The Campus at Soutern Cal. Beautiful and expensive.
Froma Harrop writes for the Providence Journal. The Republic usually picks up her column to give us the East Coast liberal point of view. I guess the idea is to offset some of the more conservative guys they carry like Charles Krauthammer and George Will.
Anyway, although I usually disagree with her pandering to Obama, I do agree with her column from 9-27 where she talks about the insane cost of going to college these days. On my August 4, 2009 blog, I talked about the high cost of education but mentioned I thought it was worth it even though it means debt for a lot of people for a long time.
Even with the bad job market, one is better off with at least a bachelor’s degree. It puts them to the front of the line over those without a degree in case jobs are ever available again. However, a college degree is not always the answer to good employment since many are not suited for the classroom and can do better in some sort of trade work. It’s an honorable alternative and plenty of skilled trade workers earn a very comfortable income. A good example is a quote from Herman Melville made 150 years ago: “A whale ship was my Yale College and my Harvard.” I would assume he cashed in pretty good from Moby Dick. I wonder what he would have received for the movie rights.
Harrop mentions some interesting numbers for college costs: In the last 40 years, American median income has grown 6.5 times while the cost of attending a state college has risen 15 times.
Tuition at the privately owned U. of Southern California has risen 360% since 1980 to $41,434 a year. At the U. of Illinois, a state school, the tuition is $13,658, six times the cost of 1980. This does not include room and board.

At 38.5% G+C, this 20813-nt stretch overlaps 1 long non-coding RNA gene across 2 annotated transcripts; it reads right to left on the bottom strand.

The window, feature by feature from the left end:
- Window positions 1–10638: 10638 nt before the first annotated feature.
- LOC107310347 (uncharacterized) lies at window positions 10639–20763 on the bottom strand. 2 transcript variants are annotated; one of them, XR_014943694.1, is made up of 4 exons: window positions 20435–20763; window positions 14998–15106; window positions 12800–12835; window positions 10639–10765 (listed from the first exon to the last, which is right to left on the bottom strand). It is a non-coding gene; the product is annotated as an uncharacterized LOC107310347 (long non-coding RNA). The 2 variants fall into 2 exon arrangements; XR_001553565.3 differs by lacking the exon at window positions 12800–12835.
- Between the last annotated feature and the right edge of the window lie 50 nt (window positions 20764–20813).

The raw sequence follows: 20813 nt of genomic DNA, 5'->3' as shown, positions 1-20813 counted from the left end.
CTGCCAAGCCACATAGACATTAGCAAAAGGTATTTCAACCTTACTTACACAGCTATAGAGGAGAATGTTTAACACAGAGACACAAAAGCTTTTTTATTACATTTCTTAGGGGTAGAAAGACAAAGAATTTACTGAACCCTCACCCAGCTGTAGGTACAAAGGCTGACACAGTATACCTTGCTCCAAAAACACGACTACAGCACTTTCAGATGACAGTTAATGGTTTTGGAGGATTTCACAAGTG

Maybe universities need to tone down their expenses a bit. Harrop mentions that the president of Vanderbilt makes $1.2 million a year. Also, highly acclaimed Duke University spends over $20,000 per year on each varsity golf team member. There is no way the golf teams can cover that expense with the small following they have. What about the beautiful campuses and amenities for students? Is all of that necessary? Do the schools need fancy student unions?
I’m sure there are many who simply can’t afford to go to college. Bill Gates has said that “Five years from now on the Web, you’ll be able to find for free the best lectures in the world. It will be better than any single university.” Gates also mentioned that a year at a university costs an average $50,000 but you can get the same quality education on the Web for $2,000.
Gates is a Harvard dropout but seems to have done pretty well for himself so maybe he is right. Of course, if you follow his advice you may miss some traditional college life. With the cost of college, you may not have a choice.
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